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Review: Sadame

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One of my favorite things about this current era of gaming is how many artists and designers there are out there who prey on my sense of nostalgia. I loved gaming in the '90s, so I'm always on the lookout for new titles that can strike a chord with my inner child and take me back to simpler times that my rose-tinted brain tries to convince me were so much better than today.

Unfortunately, Sadame is not one of those games.

Sadame (Nintendo 3DS)
Developer: Mebius
Publisher: Rising Star Games
Release Date: February 25, 2016
MSRP: $14.99

Sadame, or Ishi-Sengoku-Den Sadame, takes place in the "Warring Period" of Japanese history. Perennial Japanese bad guy Oda Nobunaga is at it again, this time using the power of karma to make monsters and take over Japan. You play as one of four characters with the ability to absorb karma, making you the country's only hope.

The character classes are fairly standard for an action RPG with this setting, including a warrior, ninja, monk, and rogue. All of them play differently enough that you'll need to rethink your strategy depending on which one you select. I went with the ninja on my first play through on a whim and was glad I did because her mix of flying knives and chain weapons got me out of many jams throughout the campaign.

Sadame is heavy on the loot. Weapons, gems, and armor are just three of the ways you can customize your character. On top of that, there are a surprisingly robust number of options for where to spend the Discipline Points you earn from leveling up. Not only can you use them to upgrade your defense, offense, health, and more, but you can modify those attributes with different elements, like fire and water.

Spending your points on elements will also allow you to extend your combo to a total of eight attacks. On the other hand, if you never spend Discipline Points on elements, you'll be stuck with the same three-button combo for the entire game. The spells are basically useless, so you'll spend most of you playtime repeating the same button combo ad nauseam. If that sounds monotonous, don't worry because it fits in with the rest of the experience.

Sadame is as repetitive as song about thongs sung by man named Sisqo. The vast majority of encounters in the game follow the same pattern: enter an area, watch enemies appear, defeat enemies, watch more enemies appear, defeat more enemies, go to next area. That's it. That's the whole game. So long as you keep moving, you shouldn't have any trouble with these enemy encounters. If you do get hit, the stun time from an attack is great enough that if you're surrounded by enemies, you're dead. And when you die, you have to go all the way back to the start of the level and sit through any unskippable cutscenes because nobody thought it would be a good idea to put checkpoints in this game.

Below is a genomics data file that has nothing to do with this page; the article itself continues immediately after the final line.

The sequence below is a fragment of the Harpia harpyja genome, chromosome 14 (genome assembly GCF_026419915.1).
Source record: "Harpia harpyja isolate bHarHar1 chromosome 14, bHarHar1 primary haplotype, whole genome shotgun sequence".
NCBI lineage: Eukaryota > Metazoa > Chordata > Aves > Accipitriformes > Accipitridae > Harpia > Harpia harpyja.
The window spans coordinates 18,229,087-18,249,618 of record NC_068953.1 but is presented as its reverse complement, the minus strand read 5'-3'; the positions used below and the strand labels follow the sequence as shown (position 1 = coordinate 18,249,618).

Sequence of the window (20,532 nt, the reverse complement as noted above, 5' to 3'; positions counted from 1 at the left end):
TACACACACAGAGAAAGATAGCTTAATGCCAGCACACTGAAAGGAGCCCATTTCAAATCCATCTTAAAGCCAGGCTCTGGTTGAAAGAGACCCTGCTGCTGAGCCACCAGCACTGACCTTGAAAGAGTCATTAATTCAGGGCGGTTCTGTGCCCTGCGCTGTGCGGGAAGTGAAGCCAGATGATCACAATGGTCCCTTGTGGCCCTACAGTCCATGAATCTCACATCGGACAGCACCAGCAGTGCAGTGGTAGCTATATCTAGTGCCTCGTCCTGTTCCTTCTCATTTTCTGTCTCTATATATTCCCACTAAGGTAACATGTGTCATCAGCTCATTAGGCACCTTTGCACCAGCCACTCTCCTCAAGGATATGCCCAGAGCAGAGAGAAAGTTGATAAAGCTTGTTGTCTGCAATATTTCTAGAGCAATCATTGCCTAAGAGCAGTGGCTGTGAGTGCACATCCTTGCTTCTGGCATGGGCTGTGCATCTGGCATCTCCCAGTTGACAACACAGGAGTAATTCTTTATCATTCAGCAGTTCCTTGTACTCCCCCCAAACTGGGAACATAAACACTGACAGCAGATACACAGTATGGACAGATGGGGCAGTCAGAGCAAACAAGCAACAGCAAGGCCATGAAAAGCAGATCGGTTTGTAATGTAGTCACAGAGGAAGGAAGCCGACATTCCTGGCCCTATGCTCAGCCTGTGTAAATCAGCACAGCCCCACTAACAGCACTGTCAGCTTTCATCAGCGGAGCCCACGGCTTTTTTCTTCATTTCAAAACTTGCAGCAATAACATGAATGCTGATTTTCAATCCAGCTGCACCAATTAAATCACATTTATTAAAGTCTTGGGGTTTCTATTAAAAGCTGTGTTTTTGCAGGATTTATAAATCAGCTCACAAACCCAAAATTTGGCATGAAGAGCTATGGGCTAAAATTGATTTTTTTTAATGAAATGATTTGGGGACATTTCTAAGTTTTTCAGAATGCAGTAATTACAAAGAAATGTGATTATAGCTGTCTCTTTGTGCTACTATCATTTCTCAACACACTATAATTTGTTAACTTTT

The bosses you'll face, while featuring some amazing artwork, are some of the worst I've encountered in any action RPG. The fights range in difficulty from ones where you need only stand in front of the boss and just attack to ones where you're dead before you can even see what you're fighting. It probably wouldn't be so frustrating if the most difficult boss battle took place at the end of the campaign, but the difficulty actually peaks in the middle, while the final boss battle is stupidly easy to take down with a ranged character. Killing bosses unlocks new karma skills, which, unlike spells, are actually useful. Daze, a karma that causes enemies to attack one another, was the only way I managed to make it through the final stage.

The campaign is short, taking me around five hours to complete. After the first play through, it encourages you to go back with one of the other character classes. All of the loot you pick up the first time carries over, allowing you to give new characters some pretty powerful weapons early on. And if you want to keep going with the same character to unlock any karma that you missed, there's a new difficultly setting to take on with two more that can be unlocked after that.

Subsequent runs with the other classes were a snap with the assist feature. Unlocked after the first stage, this allows you to bring one of your other characters to support you in your journey. Assist characters keep the level and gear equipped from the last time you played as them; so if you beat the game as I did with one character, the two of you become nigh impossible to defeat. In fact, I just let the assist character do all the work and still leveled up. You can also bring in support characters that you pick up on StreetPass, though I imagine I could count how many people in the US will use that feature with this game on one hand and still have enough fingers left over to keep playing.

In trailers and screenshots, Sadame certainly looks the part of a long-lost SNES classic. It's not.  The yearning desire of my inner child to relive those glorious golden years of gaming is in no way satiated by this repetitive adventure. Instead, the radiance of that era is dimmed just a touch as it reminds of the humdrum games from my youth that are usually invisible in the rose-tinted rearview mirror of the mind. And just as I came to forget about those games, so too shall I soon forget about Sadame.

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Sadame reviewed by CJ Andriessen

4.5

BELOW AVERAGE

Has some high points, but they soon give way to glaring faults. Not the worst, but difficult to recommend.
How we score:  The Destructoid reviews guide

 
 
 

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CJ Andriessen
CJ AndriessenFeatures Editor   gamer profile

Just what the internet needs: yet another white guy writing about video games. Also, I backed that Bloodstained game. more + disclosures


 


 


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